c. $6250ec at the Court of Appeal, said to be costs in the cause, where Dorsett lost on 30.09.20 attempting to stop Counsel Kelsick amending his case, being $2500ec noted by the Court of Appeal, and Counsel Dorsett then calculated $3750ec as ought to be the sum claimable on the argument in the High Court, being 50% more so that the Court of Appeal costs are in addition two-thirds;
d. $5000ec at the High Court, said to be costs in the cause, where Dorsett lost on 10.03.21 attempting to raise res judicata a second time after the earlier pay-off; so that
e. The total he claims is therefore $68147.07.
6 Moreover, he argues he should not have to pay any of the costs articulated in para 47 of the 22.11.21 judgment, in para 3 above, as either sums are money payable to the victor, him, and to be calculated differently, or is a sum not payable, namely $1500ec for the travails of the court dealing with his complaint about mention of Brandt’s criminal proceedings, which was ruled moot and therefore unadjudicated, and if unadjudicated he suggests no costs can arise.
7 It is well known costs usually follow the event but the court has a wide discretion, per rule 64 Civil Procedure Rules 2000 as amended.
Successful party generally entitled to costs
(1) Where the court, including the Court of Appeal, decides to make an order about the costs of any proceedings, the general rule is that it must order the unsuccessful party to pay the costs of the successful party.
(2) The court may however order a successful party to pay all or part of the costs of an unsuccessful party or may make no order as to costs.
(3) This rule gives the court power in particular to order a person to pay –
(a) costs from or up to a certain date only;
(b) costs relating only to a certain distinct part of the proceedings; or
(c) only a specified proportion of another person’s costs.
(4) The court may not make an order under paragraph 3(a) or 3(b) unless it is satisfied that an order under paragraph 3(c) would not be more practicable.
(5) In deciding who should be liable to pay costs the court must have regard to all the circumstances.
(6) In particular it must have regard to –
(a) the conduct of the parties both before and during the proceedings;
(b) the manner in which a party has pursued –
(i) a particular allegation;
(ii) a particular issue; or
(iii) the case;
(c) whether a party has succeeded on particular issues, even if the party has not been successful in the whole of the proceedings;
(d) whether it was reasonable for a party to –
(i) pursue a particular allegation; and/or
(ii) raise a particular issue; and
(e) whether the claimant gave reasonable notice of intention to issue a claim.
8 Moreover, concerning prescribed costs as under rule 65.5 CPR, consistent with rule 64.6 it says:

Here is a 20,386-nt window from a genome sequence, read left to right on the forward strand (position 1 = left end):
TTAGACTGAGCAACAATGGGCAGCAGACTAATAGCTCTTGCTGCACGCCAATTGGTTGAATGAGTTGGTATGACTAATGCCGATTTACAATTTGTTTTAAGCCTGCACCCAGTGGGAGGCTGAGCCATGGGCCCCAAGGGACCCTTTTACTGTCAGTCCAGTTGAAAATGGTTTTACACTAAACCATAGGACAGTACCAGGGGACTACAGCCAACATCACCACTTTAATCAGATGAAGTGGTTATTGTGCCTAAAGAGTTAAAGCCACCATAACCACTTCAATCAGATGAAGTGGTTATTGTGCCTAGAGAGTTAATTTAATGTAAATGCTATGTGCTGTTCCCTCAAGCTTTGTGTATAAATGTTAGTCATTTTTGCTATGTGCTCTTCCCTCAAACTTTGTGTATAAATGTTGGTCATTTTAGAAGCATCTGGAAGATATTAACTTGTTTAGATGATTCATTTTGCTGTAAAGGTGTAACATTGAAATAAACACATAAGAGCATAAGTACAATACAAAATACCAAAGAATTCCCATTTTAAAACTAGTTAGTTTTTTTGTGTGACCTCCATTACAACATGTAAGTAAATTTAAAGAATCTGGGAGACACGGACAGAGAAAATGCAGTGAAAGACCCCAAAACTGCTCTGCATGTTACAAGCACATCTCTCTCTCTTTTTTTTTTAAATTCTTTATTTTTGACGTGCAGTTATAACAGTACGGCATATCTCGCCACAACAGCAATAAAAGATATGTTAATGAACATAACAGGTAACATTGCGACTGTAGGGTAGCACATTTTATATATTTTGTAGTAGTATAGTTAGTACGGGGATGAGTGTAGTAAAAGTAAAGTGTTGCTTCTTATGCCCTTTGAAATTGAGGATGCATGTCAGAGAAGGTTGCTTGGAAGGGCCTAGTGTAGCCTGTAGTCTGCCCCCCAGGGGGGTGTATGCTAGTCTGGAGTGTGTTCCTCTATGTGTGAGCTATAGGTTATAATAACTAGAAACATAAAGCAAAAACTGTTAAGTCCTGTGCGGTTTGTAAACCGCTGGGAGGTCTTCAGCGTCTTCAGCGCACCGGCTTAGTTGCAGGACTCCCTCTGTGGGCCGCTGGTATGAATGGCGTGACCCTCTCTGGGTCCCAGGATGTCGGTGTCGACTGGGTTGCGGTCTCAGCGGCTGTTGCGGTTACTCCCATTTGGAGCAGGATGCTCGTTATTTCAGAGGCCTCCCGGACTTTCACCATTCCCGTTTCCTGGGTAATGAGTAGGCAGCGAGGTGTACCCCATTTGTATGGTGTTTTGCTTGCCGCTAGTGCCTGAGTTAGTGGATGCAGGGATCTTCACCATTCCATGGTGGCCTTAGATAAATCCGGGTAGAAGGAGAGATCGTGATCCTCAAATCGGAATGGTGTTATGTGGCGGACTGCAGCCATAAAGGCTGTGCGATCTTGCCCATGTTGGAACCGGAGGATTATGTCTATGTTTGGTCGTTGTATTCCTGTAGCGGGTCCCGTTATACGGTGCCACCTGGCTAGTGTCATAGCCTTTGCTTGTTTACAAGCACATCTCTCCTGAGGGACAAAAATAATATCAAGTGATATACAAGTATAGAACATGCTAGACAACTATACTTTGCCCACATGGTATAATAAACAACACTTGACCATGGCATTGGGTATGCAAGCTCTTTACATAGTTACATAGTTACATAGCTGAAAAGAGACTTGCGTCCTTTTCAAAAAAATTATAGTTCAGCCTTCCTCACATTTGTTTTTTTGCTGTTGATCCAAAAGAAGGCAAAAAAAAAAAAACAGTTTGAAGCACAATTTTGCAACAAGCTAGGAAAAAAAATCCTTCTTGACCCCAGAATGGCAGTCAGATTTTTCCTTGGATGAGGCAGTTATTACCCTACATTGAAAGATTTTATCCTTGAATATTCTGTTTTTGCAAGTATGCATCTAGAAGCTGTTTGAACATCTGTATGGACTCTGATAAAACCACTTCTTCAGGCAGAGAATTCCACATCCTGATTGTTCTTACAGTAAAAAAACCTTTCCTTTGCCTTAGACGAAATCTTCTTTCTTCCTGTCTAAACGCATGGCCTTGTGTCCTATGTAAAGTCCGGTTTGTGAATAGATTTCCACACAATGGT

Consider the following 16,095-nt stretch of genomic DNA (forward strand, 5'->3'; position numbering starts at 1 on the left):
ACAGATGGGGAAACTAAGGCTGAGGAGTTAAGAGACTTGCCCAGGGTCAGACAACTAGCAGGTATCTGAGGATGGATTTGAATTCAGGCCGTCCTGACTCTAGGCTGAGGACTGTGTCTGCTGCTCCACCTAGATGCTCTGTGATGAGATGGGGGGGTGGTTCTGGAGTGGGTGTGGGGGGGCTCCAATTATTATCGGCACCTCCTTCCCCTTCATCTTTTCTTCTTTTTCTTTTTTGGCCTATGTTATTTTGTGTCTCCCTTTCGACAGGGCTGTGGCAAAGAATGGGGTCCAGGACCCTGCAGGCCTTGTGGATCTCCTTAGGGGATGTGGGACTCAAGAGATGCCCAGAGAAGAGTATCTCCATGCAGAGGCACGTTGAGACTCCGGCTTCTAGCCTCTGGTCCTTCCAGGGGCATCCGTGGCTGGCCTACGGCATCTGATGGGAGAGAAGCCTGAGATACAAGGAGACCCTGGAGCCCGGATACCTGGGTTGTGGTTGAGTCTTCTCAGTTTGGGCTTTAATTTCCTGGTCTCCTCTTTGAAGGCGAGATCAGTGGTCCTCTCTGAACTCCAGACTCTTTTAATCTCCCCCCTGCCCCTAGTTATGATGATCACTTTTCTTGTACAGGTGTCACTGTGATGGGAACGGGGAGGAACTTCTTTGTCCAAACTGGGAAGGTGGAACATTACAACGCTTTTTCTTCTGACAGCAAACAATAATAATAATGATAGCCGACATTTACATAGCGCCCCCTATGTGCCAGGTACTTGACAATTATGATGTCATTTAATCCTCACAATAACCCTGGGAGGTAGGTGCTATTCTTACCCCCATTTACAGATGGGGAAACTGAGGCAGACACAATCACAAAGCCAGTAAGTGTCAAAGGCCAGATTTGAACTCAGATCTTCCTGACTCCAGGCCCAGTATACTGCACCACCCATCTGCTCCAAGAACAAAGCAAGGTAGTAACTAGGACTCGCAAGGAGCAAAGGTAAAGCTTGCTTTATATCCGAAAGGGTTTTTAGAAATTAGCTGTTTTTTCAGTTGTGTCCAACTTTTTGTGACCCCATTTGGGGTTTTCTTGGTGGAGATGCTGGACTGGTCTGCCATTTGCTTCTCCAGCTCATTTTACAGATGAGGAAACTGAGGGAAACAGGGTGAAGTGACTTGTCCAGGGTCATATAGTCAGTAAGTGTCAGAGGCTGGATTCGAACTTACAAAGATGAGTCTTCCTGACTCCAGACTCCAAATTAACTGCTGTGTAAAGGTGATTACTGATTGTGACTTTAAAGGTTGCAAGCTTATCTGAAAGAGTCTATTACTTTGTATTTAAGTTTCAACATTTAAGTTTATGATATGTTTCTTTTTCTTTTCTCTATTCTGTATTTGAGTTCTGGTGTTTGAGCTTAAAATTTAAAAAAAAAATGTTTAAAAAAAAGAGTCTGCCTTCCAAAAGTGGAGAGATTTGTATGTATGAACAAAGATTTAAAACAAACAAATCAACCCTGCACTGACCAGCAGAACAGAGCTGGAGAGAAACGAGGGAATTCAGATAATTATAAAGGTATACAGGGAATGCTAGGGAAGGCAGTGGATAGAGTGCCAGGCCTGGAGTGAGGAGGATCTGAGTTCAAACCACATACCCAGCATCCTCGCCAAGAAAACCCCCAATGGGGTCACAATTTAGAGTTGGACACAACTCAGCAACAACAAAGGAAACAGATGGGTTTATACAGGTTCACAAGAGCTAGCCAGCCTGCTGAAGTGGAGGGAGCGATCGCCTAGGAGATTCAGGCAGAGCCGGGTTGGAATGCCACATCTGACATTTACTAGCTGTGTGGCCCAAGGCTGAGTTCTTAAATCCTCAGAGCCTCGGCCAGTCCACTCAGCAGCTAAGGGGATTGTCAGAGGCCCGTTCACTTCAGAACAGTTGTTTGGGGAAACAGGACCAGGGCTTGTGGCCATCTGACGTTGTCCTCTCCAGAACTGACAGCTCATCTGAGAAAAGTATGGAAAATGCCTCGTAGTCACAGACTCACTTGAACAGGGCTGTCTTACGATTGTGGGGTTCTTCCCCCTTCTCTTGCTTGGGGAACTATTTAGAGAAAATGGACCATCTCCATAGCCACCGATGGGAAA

(4) The court may –
(a) award a proportion only of such sum having taken into account
the matters set out in rule 64.6(4) and (5);…
9 This principle was expanded on by Webster JA in Webster Dyrud Mitchell (a partnership) v Lindsay 2017 AXAHCVAP2017/0001, noting at para 4 of the headnote:
In the exercise of the court’s discretion, the general costs rule is that the unsuccessful party will be ordered to pay the costs of the proceedings to the successful party. The court is, however, given very wide discretionary powers to vary the application of the general rule. These include the power to order a successful party to pay all or part of the costs of an unsuccessful party or make no order as to costs or to pay only certain portions of another person’s costs. Importantly, the judge, in the exercise of his or her discretion, must give real weight to the principle that costs follow the event. It follows therefore that it is incumbent on a judge to give reasons for departing from the usual rule that costs follow the event. Further, in exercising this discretion as to costs, the court is required to have regard to all the circumstances and to act judicially.
10 Moreover, further Court of Appeal dicta to like effect can be found in Norgulf Holdings v Michael Wilson 2007 BVI appeal 8 of 2007, which noted: ‘The requirement is that the court in deciding which party if any should pay costs must take into account all the circumstances of the case…to include…the conduct of the parties both before and during the proceedings and the manner in which a party has pursued…issues.’ In addition, in Unicomer v Comptroller of Inland Revenue 2018 St Lucia, SLUHCVAP2016/0007, it was stated concerning prescribed costs: ‘In assessing costs, the key is reasonableness’.
11 Turning to the costs sought of $68147.07ec, in my discretion, assessing what was reasonable, I decide as follows:
a. There shall be no automatic costs on the counterclaim, as it was superfluous, reducing the costs sought by $7500ec;
b. Concerning the ‘costs in the cause’, being two sums totalling per Counsel Dorsett $11250ec, (being $5000ec plus $6250ec), these shall be payable by Casarin to Maureen (about which more below), thereby reducing the costs sought by the same sum, but further, being positively a sum to be set off as paid out by Casarin to Maureen;
c. Further, the costs of the wholly inappropriate attempt to muzzle inquiry by Maureen concerning Brandt’s criminal proceedings, being $1500ec, leading to moot material, is to be positively a sum paid out by Casarin, as it is legalistic nonsense to suggest the fact the point was moot requiring no formal adjudication means no costs arose;